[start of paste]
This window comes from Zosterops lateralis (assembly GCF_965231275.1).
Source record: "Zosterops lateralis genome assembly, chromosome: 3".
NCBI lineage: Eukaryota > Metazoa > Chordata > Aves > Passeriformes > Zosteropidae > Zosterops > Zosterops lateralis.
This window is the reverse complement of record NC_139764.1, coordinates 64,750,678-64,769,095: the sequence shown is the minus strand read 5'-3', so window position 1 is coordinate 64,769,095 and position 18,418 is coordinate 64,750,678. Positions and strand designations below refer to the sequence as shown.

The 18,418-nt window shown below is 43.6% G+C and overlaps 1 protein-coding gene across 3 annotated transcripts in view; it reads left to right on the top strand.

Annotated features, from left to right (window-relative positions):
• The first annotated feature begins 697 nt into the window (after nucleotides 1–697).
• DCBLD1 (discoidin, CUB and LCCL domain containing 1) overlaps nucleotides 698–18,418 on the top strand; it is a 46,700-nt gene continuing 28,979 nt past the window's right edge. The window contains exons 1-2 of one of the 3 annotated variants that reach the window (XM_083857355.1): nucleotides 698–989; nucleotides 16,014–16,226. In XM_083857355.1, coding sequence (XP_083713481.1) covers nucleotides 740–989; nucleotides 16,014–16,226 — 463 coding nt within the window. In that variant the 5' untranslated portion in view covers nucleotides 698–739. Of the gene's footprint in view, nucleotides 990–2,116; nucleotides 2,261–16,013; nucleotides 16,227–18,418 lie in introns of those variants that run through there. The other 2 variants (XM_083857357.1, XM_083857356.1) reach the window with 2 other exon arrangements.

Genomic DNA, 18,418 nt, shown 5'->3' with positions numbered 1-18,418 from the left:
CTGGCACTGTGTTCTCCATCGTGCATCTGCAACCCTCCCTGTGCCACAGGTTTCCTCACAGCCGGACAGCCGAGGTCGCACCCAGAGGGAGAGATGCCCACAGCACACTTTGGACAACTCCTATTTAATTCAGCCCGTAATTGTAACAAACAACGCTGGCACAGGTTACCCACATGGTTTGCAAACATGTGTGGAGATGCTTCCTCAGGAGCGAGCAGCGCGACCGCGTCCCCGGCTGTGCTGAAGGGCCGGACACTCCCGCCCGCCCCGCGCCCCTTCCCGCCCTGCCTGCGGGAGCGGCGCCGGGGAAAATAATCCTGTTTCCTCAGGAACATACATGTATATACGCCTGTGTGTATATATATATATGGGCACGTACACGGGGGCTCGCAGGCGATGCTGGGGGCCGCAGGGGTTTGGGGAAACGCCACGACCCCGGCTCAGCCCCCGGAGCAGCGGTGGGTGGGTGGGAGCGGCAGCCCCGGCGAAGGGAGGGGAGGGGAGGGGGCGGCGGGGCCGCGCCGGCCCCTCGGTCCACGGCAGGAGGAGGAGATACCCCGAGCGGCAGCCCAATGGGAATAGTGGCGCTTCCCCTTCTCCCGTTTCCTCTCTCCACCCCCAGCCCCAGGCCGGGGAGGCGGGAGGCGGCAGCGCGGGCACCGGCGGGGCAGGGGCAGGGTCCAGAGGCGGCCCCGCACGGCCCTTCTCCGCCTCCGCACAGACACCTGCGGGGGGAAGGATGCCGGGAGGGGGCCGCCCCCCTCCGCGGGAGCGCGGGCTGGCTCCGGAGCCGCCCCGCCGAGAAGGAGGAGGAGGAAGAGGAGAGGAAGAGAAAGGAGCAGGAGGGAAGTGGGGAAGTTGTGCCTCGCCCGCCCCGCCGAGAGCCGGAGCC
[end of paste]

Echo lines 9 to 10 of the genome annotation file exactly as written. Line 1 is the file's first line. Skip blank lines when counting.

Genomic DNA, 18,418 nt, shown 5'->3' with positions numbered 1-18,418 from the left:
CTGGCACTGTGTTCTCCATCGTGCATCTGCAACCCTCCCTGTGCCACAGGTTTCCTCACAGCCGGACAGCCGAGGTCGCACCCAGAGGGAGAGATGCCCACAGCACACTTTGGACAACTCCTATTTAATTCAGCCCGTAATTGTAACAAACAACGCTGGCACAGGTTACCCACATGGTTTGCAAACATGTGTGGAGATGCTTCCTCAGGAGCGAGCAGCGCGACCGCGTCCCCGGCTGTGCTGAAGGGCCGGACACTCCCGCCCGCCCCGCGCCCCTTCCCGCCCTGCCTGCGGGAGCGGCGCCGGGGAAAATAATCCTGTTTCCTCAGGAACATACATGTATATACGCCTGTGTGTATATATATATATGGGCACGTACACGGGGGCTCGCAGGCGATGCTGGGGGCCGCAGGGGTTTGGGGAAACGCCACGACCCCGGCTCAGCCCCCGGAGCAGCGGTGGGTGGGTGGGAGCGGCAGCCCCGGCGAAGGGAGGGGAGGGGAGGGGGCGGCGGGGCCGCGCCGGCCCCTCGGTCCACGGCAGGAGGAGGAGATACCCCGAGCGGCAGCCCAATGGGAATAGTGGCGCTTCCCCTTCTCCCGTTTCCTCTCTCCACCCCCAGCCCCAGGCCGGGGAGGCGGGAGGCGGCAGCGCGGGCACCGGCGGGGCAGGGGCAGGGTCCAGAGGCGGCCCCGCACGGCCCTTCTCCGCCTCCGCACAGACACCTGCGGGGGGAAGGATGCCGGGAGGGGGCCGCCCCCCTCCGCGGGAGCGCGGGCTGGCTCCGGAGCCGCCCCGCCGAGAAGGAGGAGGAGGAAGAGGAGAGGAAGAGAAAGGAGCAGGAGGGAAGTGGGGAAGTTGTGCCTCGCCCGCCCCGCCGAGAGCCGGAGCC